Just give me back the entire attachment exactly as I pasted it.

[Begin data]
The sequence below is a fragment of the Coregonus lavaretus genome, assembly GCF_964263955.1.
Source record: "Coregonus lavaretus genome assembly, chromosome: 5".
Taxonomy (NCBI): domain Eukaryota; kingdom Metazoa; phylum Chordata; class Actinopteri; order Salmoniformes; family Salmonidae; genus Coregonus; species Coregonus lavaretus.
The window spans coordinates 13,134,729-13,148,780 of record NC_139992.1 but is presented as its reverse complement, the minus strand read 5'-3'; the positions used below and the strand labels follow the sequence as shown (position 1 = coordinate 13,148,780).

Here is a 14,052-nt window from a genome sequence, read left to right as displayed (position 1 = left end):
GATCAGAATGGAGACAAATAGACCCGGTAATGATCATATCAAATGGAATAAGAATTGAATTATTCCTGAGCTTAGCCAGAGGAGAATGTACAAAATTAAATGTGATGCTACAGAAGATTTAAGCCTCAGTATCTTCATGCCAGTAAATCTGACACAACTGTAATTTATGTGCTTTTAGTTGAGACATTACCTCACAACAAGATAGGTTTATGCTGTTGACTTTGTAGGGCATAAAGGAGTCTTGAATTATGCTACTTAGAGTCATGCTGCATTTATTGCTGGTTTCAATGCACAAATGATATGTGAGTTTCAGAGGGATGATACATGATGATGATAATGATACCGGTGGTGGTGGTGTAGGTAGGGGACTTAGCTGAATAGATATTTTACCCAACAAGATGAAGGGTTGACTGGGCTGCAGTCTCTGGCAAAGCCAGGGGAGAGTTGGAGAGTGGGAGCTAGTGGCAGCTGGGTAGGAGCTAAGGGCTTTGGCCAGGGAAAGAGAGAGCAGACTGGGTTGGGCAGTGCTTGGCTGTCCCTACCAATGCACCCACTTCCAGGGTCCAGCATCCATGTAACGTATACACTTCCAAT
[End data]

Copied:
The sequence below is a fragment of the Coregonus lavaretus genome, assembly GCF_964263955.1.
Source record: "Coregonus lavaretus genome assembly, chromosome: 5".
Taxonomy (NCBI): domain Eukaryota; kingdom Metazoa; phylum Chordata; class Actinopteri; order Salmoniformes; family Salmonidae; genus Coregonus; species Coregonus lavaretus.
The window spans coordinates 13,134,729-13,148,780 of record NC_139992.1 but is presented as its reverse complement, the minus strand read 5'-3'; the positions used below and the strand labels follow the sequence as shown (position 1 = coordinate 13,148,780).

Here is a 14,052-nt window from a genome sequence, read left to right as displayed (position 1 = left end):
GATCAGAATGGAGACAAATAGACCCGGTAATGATCATATCAAATGGAATAAGAATTGAATTATTCCTGAGCTTAGCCAGAGGAGAATGTACAAAATTAAATGTGATGCTACAGAAGATTTAAGCCTCAGTATCTTCATGCCAGTAAATCTGACACAACTGTAATTTATGTGCTTTTAGTTGAGACATTACCTCACAACAAGATAGGTTTATGCTGTTGACTTTGTAGGGCATAAAGGAGTCTTGAATTATGCTACTTAGAGTCATGCTGCATTTATTGCTGGTTTCAATGCACAAATGATATGTGAGTTTCAGAGGGATGATACATGATGATGATAATGATACCGGTGGTGGTGGTGTAGGTAGGGGACTTAGCTGAATAGATATTTTACCCAACAAGATGAAGGGTTGACTGGGCTGCAGTCTCTGGCAAAGCCAGGGGAGAGTTGGAGAGTGGGAGCTAGTGGCAGCTGGGTAGGAGCTAAGGGCTTTGGCCAGGGAAAGAGAGAGCAGACTGGGTTGGGCAGTGCTTGGCTGTCCCTACCAATGCACCCACTTCCAGGGTCCAGCATCCATGTAACGTATACACTTCCAAT